I didn't want to believe it, but it's true: No good deed goes unpunished.
Almost a year ago, I wrote a really nice review of Expert-Ease, a program written by an old college professor of mine. Although rather steeply priced, Expert-Ease was -- and is -- very good software for developing "expert systems." Expert systems, a branch of artificial intelligence software, enable computers to emulate the way experts solve specific problems.
Well, despite the punny name, Expert-Ease fizzled like cheap antacid. Now Human Edge Software (of Mind Prober Fame) has acquired the marketing rights to the program.
Similarly, I penned a rave review of Lightyear Inc.'s Lightyear -- an expert system-like program designed to help managers understand their own decision-making priorities. Despite the miserable name and the $495 price tag, I thought for sure this product would be a winner. Indeed, Lightyear got glowing reviews industrywide.
Imagine my (embarrassed) astonishment upon discovering that Lightyear has sold less than 5,000 copies of its program and is struggling to survive. The hot speculation in software circles now is that the company soon will be acquired by Ashton-Tate, the makers of DBase II and Framework.
Think about that for a moment. Both companies, Lightyear in particular, got widespread and favorable media coverage. Let's focus on Lightyear. Figure that there are at least 3 million personal computers out there capable of running Lightyear -- an innovative product by any measure and one with no discernible competition. Even if only one-third of the personal computer owners might have been interested in Lightyear, the program sold to less than 1 percent of its potential audience.
So much for market penetration . . . so much for the power of the press. But the market has spoken. Both products were -- commercially -- unqualified failures.
Were the prices too high? Were the products too early? Were the marketing plans too ambitious? Could expert systems fundamentally be products without markets? Are these even the right questions in the current messy state of the software market?
Well, the products aren't dead, but maybe this is the time for a preemptive autopsy.
Although I like the Expert-Ease/Lightyear expert systems genre, I've reluctantly come to the conclusion that they do a superb job of providing a solution for problems that don't yet exist. These programs really are tools that allow people to create their own expert systems. I thought there was a market for tools. In reality, it appears that personal computer users are less interested in the tools than in the expert systems themselves. That's particularly thorny because the demand for expert systems has yet to be established.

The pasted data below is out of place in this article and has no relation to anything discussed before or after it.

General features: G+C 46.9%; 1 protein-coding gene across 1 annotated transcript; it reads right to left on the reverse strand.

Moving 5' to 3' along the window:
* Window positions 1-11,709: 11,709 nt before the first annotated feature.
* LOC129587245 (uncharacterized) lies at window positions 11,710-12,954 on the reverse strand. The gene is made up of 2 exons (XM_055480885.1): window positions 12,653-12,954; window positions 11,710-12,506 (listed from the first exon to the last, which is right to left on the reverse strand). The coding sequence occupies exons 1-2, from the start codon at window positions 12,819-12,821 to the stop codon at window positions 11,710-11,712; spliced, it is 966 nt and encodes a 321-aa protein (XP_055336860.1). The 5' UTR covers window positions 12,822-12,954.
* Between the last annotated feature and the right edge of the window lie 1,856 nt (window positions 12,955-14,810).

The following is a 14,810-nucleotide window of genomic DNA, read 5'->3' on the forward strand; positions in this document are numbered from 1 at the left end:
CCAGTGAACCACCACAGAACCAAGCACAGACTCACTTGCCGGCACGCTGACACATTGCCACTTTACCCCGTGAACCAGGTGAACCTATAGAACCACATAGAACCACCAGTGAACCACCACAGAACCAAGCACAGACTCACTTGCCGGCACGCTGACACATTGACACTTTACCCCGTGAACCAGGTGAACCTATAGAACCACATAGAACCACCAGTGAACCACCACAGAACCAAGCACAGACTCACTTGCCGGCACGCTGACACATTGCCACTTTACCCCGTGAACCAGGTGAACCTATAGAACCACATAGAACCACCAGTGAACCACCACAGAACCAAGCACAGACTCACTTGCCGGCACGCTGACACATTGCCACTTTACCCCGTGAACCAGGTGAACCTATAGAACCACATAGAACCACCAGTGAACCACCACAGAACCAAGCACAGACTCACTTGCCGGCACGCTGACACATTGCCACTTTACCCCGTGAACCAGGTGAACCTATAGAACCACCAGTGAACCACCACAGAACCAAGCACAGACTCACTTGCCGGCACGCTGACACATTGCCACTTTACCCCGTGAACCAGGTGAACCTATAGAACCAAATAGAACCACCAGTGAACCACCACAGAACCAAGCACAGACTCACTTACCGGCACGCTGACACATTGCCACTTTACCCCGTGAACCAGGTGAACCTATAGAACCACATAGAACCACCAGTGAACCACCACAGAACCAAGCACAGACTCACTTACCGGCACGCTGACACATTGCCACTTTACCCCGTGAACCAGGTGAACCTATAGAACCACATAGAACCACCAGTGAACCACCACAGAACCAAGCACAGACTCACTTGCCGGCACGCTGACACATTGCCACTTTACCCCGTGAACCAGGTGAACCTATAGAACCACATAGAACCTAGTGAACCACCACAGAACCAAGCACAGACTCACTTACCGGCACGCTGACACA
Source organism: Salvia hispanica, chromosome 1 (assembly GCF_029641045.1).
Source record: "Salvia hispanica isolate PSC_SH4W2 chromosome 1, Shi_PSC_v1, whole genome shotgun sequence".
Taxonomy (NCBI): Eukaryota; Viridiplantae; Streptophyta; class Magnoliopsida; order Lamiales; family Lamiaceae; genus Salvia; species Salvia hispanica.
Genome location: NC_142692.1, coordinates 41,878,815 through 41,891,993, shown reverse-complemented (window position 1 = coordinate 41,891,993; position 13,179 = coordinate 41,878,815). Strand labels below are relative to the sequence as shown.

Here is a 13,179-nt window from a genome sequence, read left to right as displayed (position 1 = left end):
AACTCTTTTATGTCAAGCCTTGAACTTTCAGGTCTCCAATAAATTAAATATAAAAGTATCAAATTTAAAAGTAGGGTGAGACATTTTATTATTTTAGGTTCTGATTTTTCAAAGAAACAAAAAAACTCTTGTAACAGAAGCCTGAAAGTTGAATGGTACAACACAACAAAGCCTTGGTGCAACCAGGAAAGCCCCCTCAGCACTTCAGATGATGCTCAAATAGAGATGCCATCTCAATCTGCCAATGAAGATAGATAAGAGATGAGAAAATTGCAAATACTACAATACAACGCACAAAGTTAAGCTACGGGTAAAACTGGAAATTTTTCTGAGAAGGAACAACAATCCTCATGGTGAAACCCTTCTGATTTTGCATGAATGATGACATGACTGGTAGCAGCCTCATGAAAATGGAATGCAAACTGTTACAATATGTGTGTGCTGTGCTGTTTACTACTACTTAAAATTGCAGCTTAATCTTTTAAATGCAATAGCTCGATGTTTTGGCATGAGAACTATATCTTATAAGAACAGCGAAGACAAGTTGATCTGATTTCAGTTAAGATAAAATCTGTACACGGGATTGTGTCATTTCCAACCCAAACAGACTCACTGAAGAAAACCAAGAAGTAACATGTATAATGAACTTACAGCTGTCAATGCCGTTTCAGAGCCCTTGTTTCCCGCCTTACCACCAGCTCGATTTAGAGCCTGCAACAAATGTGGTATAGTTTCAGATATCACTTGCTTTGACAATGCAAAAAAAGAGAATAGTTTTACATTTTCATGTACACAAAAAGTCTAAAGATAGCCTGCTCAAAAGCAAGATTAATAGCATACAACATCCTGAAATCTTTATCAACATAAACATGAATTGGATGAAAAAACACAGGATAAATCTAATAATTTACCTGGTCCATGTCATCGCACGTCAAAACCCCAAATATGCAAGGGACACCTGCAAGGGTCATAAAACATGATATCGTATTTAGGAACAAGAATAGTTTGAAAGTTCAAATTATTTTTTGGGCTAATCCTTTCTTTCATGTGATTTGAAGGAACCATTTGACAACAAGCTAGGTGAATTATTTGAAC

To put it another way, people don't want hammer, nails and wood -- they want the finished house. Or to pick a more appropriate analogy, PC users don't want to build their own Lotus 1-2-3; they want Lotus 1-2-3.
Speaking with the benefit of hindsight, the Lightyear/Expert-Ease folks made an incredible marketing blunder. Instead of selling these wonderful tools in the mass market and expecting people to appreciate their power, they should have started off by focusing on specific applications. They should have found a few specific companies and a few specific industries -- such as law firms or marketing departments in consumer goods companies -- and seeded them with the software while providing hand-holding support. The results might have been powerful successful examples of how these tools could be profitably applied. Those successes could have generated word-of-mouth popularity for the programs. Remember, word of mouth, not advertising, is how VisiCalc, WordStar and Lotus climbed to super software status.
So what's going to happen to these kinds of programs in the interim? I think we will see them tailored to interact with other programs. The reason Ashton-Tate is interested in Lightyear is that the program could be applied as an intermediary agent that would enable the user to interrogate his data base. In other words, an intelligent front end that can be programmed to search out the desired information in a way far easier than the existing DBase II currently permits.
Admittedly, those are only interim steps.
Call it arrogance, clairvoyance or stubborn stupidity but, ultimately, I think expert system tools will become popular as people appreciate the importance of being able to codify intelligence and expert advice to solve problems. Don't ask me when that might be. I've already been wrong on that.